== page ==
Philippines typhoon death toll was overstated: Prez
Philippines President Benigno Aquino said local officials had overstated the death toll from Typhoon Haiyan, saying it was closer to 2,000 or 2,500 than the 10,000 previously estimated, comments that drew scepticism from some aid workers.world Updated: Nov 13, 2013 10:35 IST
Philippines President Benigno Aquino said local officials had overstated the death toll from Typhoon Haiyan, saying it was closer to 2,000 or 2,500 than the 10,000 previously estimated, comments that drew scepticism from some aid workers.
The government has been overwhelmed by the typhoon, which flattened Tacloban, coastal capital of Leyte province where several local officials have said they feared 10,000 people died, many drowning in a tsunami-like surge of seawater.
Rescue workers have yet to reach scores of other towns and villages in the path of one of the strongest storms on record, five days after it smashed into the central Philippines.
Aquino, who has been on the defensive over his handling of the disaster, said the government was still gathering information from various storm-struck areas and the death toll may rise.
"Ten thousand, I think, is too much," Aquino told CNN in an interview. "There was emotional drama involved with that particular estimate."
"We're hoping to be able to contact something like 29 municipalities left wherein we still have to establish their numbers, especially for the missing, but so far 2,000, about 2,500, is the number we are working on as far as deaths are concerned," he said.
A presidential spokesman said Aquino referred to estimated deaths. Official confirmed deaths stood at 1,774 on Tuesday, with only 84 missing, a figure aid workers consider widely inaccurate.
Some aid workers also expressed skepticism at Aquino's dramatically lower death toll.
"Probably it will be higher because numbers are just coming in. Many of the areas we cannot access," Gwendolyn Pang, secretary general of the Philippine Red Cross, told Reuters.
The preliminary number of missing, according to the Red Cross, is 22,000. Pang cautioned that figure could include people who have since been located. "They report their relatives missing but they don't alert us when they are found," she said.
Unprecedented disaster for the Philippines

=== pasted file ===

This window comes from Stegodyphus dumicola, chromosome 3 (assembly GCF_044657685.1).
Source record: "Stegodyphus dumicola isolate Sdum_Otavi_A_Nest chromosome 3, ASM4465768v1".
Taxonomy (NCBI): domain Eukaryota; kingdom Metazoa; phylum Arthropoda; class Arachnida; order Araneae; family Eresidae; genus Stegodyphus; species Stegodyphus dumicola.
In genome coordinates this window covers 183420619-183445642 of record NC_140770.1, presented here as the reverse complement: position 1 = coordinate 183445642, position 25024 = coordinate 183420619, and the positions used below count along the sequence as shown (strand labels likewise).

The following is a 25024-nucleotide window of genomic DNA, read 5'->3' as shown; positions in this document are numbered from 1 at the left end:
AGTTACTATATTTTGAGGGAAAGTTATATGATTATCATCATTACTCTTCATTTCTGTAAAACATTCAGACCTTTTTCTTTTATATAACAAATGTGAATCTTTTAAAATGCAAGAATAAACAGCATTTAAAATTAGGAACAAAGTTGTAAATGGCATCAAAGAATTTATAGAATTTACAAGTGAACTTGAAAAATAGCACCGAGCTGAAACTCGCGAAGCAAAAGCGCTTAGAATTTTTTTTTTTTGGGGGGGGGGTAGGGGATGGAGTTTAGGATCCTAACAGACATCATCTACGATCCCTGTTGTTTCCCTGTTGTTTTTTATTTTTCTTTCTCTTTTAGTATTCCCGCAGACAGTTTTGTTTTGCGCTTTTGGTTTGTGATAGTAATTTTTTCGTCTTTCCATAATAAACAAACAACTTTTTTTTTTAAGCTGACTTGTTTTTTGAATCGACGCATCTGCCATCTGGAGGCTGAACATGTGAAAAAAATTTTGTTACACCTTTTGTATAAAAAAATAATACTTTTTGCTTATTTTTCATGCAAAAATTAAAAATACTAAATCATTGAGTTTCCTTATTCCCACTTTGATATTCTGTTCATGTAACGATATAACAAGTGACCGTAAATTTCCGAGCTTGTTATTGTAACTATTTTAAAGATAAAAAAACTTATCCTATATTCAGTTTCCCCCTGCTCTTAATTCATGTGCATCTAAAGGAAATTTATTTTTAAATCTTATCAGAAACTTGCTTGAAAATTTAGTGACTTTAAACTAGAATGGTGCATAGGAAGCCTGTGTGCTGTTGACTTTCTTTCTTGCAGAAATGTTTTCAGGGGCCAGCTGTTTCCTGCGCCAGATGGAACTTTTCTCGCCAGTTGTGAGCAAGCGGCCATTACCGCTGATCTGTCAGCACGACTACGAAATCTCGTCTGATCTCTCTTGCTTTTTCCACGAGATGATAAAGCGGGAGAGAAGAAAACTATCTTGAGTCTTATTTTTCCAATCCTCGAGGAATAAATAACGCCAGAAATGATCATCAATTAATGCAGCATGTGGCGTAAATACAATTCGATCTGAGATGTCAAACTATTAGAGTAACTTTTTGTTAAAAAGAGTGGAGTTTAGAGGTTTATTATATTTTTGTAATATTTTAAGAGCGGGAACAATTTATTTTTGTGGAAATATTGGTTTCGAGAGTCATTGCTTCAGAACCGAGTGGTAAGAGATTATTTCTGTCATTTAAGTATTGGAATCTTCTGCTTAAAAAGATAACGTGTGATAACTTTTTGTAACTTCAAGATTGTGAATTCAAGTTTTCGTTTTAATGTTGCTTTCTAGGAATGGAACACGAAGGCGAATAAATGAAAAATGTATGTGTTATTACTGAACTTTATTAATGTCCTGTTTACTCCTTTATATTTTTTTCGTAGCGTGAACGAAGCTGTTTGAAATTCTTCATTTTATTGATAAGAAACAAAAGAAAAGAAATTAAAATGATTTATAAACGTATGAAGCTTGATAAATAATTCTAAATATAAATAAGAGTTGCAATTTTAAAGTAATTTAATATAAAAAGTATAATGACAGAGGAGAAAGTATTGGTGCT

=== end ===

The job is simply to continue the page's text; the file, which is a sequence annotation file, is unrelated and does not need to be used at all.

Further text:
More the 670,000 people have been displaced by the storm and many have no access to food, water or medicine, the United Nations said.
With international aid efforts picking up, relief supplies have begun pouring into Tacloban along roads flanked with corpses and canyons of debris.
Natasha Reyes, emergency coordinator in the Philippines at Médecins Sans Frontières, described the devastation as unprecedented for the disaster-prone archipelago.
"There are hundreds of other towns and villages stretched over thousands of kilometres that were in the path of the typhoon and with which all communication has been cut," Reyes said.
UN aid chief Valerie Amos, who is in the Philippines, called the scale of destruction "shocking". Aquino has declared a state of national calamity and deployed hundreds of soldiers to control looting in Tacloban, a once-vibrant port city of 220,000 that is now a wasteland.
The local government was wiped out by the storm, said Interior Secretary Manuel Roxas. Officials were dead, missing or too overcome with grief to work. Of the city's 293 police officers, only 20 had shown up for duty, he said.
Medical workers are treating the injured at evacuation centres for lacerations and other wounds. But many complain of a lack of food and poor hygiene.
One woman sat on a bench in a hospital in the city, her decomposing 5-month-old baby in her arms, wrapped in a black jacket. The infant was sick before the typhoon. After the storm, she sought medicine in the hospital. There was none. Her baby, she said, convulsed and died.
"It feels like I'm going crazy since I keep thinking how we can solve our problems. We want to go back home, but we can't even if my baby's starting to smell. We just want to go back," she said on ABS-CBN television.
Foreign medical teams arrive
UN officials said getting food, medicine and clean water to the disaster zone were the priorities, along with sanitation and shelter.
The World Health Organisation said teams from Belgium, Japan, Israel and Norway had arrived in the Philippines to set up field hospitals. It said other countries were expected to provide medical teams.
More than 250 US forces were on the ground too, and a senior Marine official told Pentagon reporters he expected that number to grow every day.
"Our priority for supplying aid is potable water, food, shelter, hygiene products, and medical supplies," said Pentagon spokesman George Little.
The nuclear-powered aircraft carrier USS George Washington will arrive later this week, carrying about 5,000 sailors and more than 80 aircraft. It has been joined by four other U.S. Navy ships.
World Bank President Jim Yong Kim said the development lender was considering boosting its conditional cash transfer program for the Philippines.
Rescuers have reached some remote parts of the coast that were previously cut off, such as Guiuan, a city of 40,000 people that suffered massive destruction from high winds but was spared the storm surge that washed over Tacloban. Local officials say 85 people were killed in Guiuan, with 24 missing.
The typhoon also levelled Basey, a seaside town in Samar province about 10 km (6 miles) across a bay from Tacloban. Local officials say 80 people were killed in Basey.
Finance secretary Cesar Purisima said the economic damage in the coconut- and rice-growing region would likely shave 1 percentage point off of economic growth in 2014.
The overall financial cost of the destruction was harder to assess. Initial estimates varied widely, with a report from German-based CEDIM Forensic Disaster Analysis putting the total at $8 billion to $19 billion.